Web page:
The only shortcomings were that it did not seem to be able to "burn through" brush the way some other total station instruments can. We found that we needed a fairly clear line of sight even for the shorter distances. The literature also states that when measuring distances shorter than 30 feet, you must tilt the prism slightly to reduce the signal strength coming back into the EDM. This could be a potential problem for someone who doesn’t read manuals before operating new equipment. Also, because the optical plummet is contained in the body of the instrument instead of in the tribrach of the instrument, it does not lend well to the procedure of "leap-frogging" used often in traverses. The ability to rotate an instrument containing an optical plummet in the alidade allows the user to confirm the OP is in adjustment. This is achieved by looking through the OP as the instrument is rotated. If the OP is in adjustment, the OP’s centering circles remain centered on the point. If the centering circles meander about the point, the optical plummet is out of adjustment. Having the optical plummet in the alidade enables the user to confirm the optical plummet is in adjustment and hence that the instrument itself is centered directly over the point.
Overall this TDS package performed very well for us in all kinds of weather. It allows for a seamless transition into the latest technology available in data collection and radial stakeout. We experienced a very short learning curve with both the Ranger and with the NPL-362 total station. Our productivity increased in the area of 50 percent by the time we were on our second job, and increased by at least another 50 percent over the period of a couple of weeks. The Ranger 500X has all the horsepower (520 MHz, 128 MB SDRAM 20MB reserved, and 512 MB data storage (On-board Flash 26 MB reserved) that the smaller firm would ever need, and if cost is an issue purchasing the Ranger 300X now can save you some money, while still allowing for adding memory through the use of adding more data storage later on by using the new Secure Digital (SD) slot. You can also use the Ranger’s two Compact Flash (CF) slots to add GPS, GPRS, digital cameras, bar code scanners and other CF devices.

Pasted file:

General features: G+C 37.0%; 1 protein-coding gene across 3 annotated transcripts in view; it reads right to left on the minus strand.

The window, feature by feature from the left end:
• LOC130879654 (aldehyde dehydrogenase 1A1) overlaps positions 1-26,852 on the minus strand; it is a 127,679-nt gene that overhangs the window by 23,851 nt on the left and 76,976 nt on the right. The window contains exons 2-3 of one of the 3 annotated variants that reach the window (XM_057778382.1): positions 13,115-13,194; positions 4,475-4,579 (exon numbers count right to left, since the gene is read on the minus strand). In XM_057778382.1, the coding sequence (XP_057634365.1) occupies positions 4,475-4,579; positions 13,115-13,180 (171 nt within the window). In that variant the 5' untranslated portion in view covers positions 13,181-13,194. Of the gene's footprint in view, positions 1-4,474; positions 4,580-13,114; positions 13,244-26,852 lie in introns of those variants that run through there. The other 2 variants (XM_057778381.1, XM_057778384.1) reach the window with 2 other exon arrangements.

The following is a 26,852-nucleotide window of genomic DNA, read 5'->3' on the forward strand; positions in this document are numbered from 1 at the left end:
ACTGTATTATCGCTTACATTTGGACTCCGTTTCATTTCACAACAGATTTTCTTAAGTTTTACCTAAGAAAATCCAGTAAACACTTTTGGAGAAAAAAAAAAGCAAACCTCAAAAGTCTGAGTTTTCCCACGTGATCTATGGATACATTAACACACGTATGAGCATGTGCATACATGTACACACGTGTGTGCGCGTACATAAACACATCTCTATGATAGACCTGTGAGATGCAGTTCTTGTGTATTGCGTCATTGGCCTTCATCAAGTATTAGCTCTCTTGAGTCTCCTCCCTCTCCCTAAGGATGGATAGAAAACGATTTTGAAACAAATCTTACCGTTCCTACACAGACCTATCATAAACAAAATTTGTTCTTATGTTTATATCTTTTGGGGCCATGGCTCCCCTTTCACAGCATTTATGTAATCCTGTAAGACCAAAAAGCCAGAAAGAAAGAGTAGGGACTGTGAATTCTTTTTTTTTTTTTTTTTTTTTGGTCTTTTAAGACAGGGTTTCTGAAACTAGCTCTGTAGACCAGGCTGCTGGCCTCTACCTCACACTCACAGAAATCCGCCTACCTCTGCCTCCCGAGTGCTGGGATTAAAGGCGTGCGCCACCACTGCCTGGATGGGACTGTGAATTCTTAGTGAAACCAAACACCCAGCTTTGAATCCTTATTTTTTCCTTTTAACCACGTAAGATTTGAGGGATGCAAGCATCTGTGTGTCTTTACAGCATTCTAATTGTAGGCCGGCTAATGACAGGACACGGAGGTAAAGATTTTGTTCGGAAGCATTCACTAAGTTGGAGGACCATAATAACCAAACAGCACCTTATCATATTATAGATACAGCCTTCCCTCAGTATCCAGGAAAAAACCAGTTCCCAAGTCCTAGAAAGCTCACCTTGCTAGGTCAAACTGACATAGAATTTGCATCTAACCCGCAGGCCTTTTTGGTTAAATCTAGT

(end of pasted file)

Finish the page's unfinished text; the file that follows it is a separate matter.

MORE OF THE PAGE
Tom Merrill has been licensed in New York State since 1984. Prior to launching his own business in Watkins Glen, NY, he was Survey Department Head for Greenhorne & O’Mara in Germantown, Maryland. Merrill was featured in the ProFile section of the charter issue of TAS (Jan/Feb 2004).
A 577Kb PDF of this article as it appeared in the magazine—complete with images—is available by clicking HERE